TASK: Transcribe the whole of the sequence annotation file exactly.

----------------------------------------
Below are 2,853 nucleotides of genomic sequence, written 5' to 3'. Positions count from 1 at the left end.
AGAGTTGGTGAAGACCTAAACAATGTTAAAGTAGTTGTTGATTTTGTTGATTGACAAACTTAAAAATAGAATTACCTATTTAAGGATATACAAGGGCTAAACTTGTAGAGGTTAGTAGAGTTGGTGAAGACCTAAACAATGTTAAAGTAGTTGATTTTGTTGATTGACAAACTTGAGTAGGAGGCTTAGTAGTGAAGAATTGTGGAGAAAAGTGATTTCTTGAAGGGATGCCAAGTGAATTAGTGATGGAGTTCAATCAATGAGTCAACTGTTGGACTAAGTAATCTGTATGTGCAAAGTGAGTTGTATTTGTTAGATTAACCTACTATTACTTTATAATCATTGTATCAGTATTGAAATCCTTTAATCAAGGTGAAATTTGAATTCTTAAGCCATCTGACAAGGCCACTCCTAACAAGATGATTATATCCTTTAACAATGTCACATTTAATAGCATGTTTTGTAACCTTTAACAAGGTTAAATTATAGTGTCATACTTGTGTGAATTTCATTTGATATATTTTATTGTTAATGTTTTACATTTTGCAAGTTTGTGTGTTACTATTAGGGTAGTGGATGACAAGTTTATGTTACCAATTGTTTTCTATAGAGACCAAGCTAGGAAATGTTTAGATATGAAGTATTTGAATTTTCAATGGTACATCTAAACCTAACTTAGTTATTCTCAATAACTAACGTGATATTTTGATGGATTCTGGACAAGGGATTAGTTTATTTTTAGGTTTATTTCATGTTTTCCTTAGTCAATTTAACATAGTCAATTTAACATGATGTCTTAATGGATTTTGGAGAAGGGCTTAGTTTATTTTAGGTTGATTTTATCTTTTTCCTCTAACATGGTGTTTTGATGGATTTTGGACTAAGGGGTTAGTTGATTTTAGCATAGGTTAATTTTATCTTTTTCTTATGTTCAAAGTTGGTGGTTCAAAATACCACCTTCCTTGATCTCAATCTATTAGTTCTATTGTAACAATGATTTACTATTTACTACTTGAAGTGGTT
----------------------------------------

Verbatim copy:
Below are 2,853 nucleotides of genomic sequence, written 5' to 3'. Positions count from 1 at the left end.
AGAGTTGGTGAAGACCTAAACAATGTTAAAGTAGTTGTTGATTTTGTTGATTGACAAACTTAAAAATAGAATTACCTATTTAAGGATATACAAGGGCTAAACTTGTAGAGGTTAGTAGAGTTGGTGAAGACCTAAACAATGTTAAAGTAGTTGATTTTGTTGATTGACAAACTTGAGTAGGAGGCTTAGTAGTGAAGAATTGTGGAGAAAAGTGATTTCTTGAAGGGATGCCAAGTGAATTAGTGATGGAGTTCAATCAATGAGTCAACTGTTGGACTAAGTAATCTGTATGTGCAAAGTGAGTTGTATTTGTTAGATTAACCTACTATTACTTTATAATCATTGTATCAGTATTGAAATCCTTTAATCAAGGTGAAATTTGAATTCTTAAGCCATCTGACAAGGCCACTCCTAACAAGATGATTATATCCTTTAACAATGTCACATTTAATAGCATGTTTTGTAACCTTTAACAAGGTTAAATTATAGTGTCATACTTGTGTGAATTTCATTTGATATATTTTATTGTTAATGTTTTACATTTTGCAAGTTTGTGTGTTACTATTAGGGTAGTGGATGACAAGTTTATGTTACCAATTGTTTTCTATAGAGACCAAGCTAGGAAATGTTTAGATATGAAGTATTTGAATTTTCAATGGTACATCTAAACCTAACTTAGTTATTCTCAATAACTAACGTGATATTTTGATGGATTCTGGACAAGGGATTAGTTTATTTTTAGGTTTATTTCATGTTTTCCTTAGTCAATTTAACATAGTCAATTTAACATGATGTCTTAATGGATTTTGGAGAAGGGCTTAGTTTATTTTAGGTTGATTTTATCTTTTTCCTCTAACATGGTGTTTTGATGGATTTTGGACTAAGGGGTTAGTTGATTTTAGCATAGGTTAATTTTATCTTTTTCTTATGTTCAAAGTTGGTGGTTCAAAATACCACCTTCCTTGATCTCAATCTATTAGTTCTATTGTAACAATGATTTACTATTTACTACTTGAAGTGGTT